A month ago, Alta Bakery was named the best new restaurant in Monterey. But this month finds them significantly challenged by the COVID-19 crisis. Like so many small businesses, they have risen to the occasion, quickly pivoting to packages of baked goods and coffee for pick-up and staying engaged with their community through social media. And while the beautiful event center on site, the Barns at Cooper Molera, is closed, they are generously allowing Alta Bakery to use their grills to prepare their popular nightly suppers for pick-up.

    At the National Trust, we are both proud and grateful to be a part of a network of preservationists of all kinds, all across this country, who remain committed to the vitally important work of using historic places to strengthen their communities.

  • How I (Safely) Toured Montpelier

    March 31, 2020

    Yesterday, at one of our National Trust Historic Sites, I was pleased to join a group of almost 50 people for a tour. We were at Montpelier in Orange, Virginia, which was home to President James and Dolley Madison and a significant community of free and enslaved African Americans across two centuries.

    Don’t worry, I was still social distancing: Our walk in the woods together at Montpelier was virtual.

    During the tour, Matt Reeves, Montpelier’s Director of Archaeology and Landscape Restoration, guided us through some of the newly discovered sites on the property. Among them were remarkable irrigation ditches, some extending for a quarter of a mile, that had been engineered and dug by enslaved people to make it possible to grow tobacco in bottomlands. As Matt reminded us, over time this landscape has been planted and harvested repeatedly, gone fallow, and then turned to forest—all the while holding its rich stories until we discover them anew.

    Or, to put it more simply: Montpelier is resilient. This site, like thousands upon thousands of historic places across the nation, embodies our capacity to persevere, adapt, and endure in ways that are incredibly inspiring, especially in a time of crisis and uncertainty.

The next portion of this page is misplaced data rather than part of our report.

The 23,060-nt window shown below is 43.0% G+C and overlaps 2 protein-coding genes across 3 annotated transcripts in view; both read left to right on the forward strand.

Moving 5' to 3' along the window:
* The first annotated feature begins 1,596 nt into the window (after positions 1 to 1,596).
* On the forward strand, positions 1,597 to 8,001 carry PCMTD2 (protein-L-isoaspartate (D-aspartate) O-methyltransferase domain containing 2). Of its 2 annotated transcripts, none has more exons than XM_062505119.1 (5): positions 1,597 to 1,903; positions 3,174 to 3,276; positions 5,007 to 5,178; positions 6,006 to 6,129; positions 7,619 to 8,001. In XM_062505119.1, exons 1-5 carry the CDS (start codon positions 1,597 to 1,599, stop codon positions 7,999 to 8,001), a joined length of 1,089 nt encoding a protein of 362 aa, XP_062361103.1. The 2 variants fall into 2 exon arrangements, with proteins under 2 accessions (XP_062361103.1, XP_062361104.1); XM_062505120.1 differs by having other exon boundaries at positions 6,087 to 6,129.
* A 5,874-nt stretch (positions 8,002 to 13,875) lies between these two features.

Another such place is the home of Dr. Justina Ford in Denver, Colorado, which just received a grant from our 2019 Partners in Preservation program, sponsored by American Express. Dr. Ford was Colorado’s first licensed female African American doctor, but she was denied access to hospitals because of her race. Instead, she practiced gynecology, obstetrics, and pediatrics from her home for half a century, treating patients who were not able to access other medical care. They often paid her in all that they had—their own goods and services.

    Across her remarkable career, Dr. Ford experienced discrimination and unfairness over and over again. But she kept working, kept caring, kept healing. Fortunately, Dr. Ford’s home was saved from demolition in the 1980s by the Five Points Community and Historic Denver, and its stories are still told there at the Black American West Museum & Heritage Center. Today, her home and her story remind us of the deep legacy of courage and perseverance that undergirds the heroic medical professionals on the frontlines of the fight against the coronavirus today.

    Historic places also yield contemporary stories of resilience. In historic commercial districts across the country, small businesses are showing incredible creativity and adaptability as they continue to serve and sustain their communities during this crisis. Our colleagues at Main Street America are collecting and sharing these stories online, from the inspirational quotes posted in Downtown Albany Georgia’s storefronts to a virtual farmer’s market sponsored by Downtown SLO in San Luis Obispo, California.

    Through their powerful stories and capacity to adapt, historic places offer comforting and inspiring evidence of both our cultural and our natural resiliency. At the National Trust, we’ll continue to tell the stories of places that sustain us, and we hope you will continue to share with us the places that are helping you get through these challenging times. While we often talk about saving places, it is worth remembering that sometimes those places save us right back.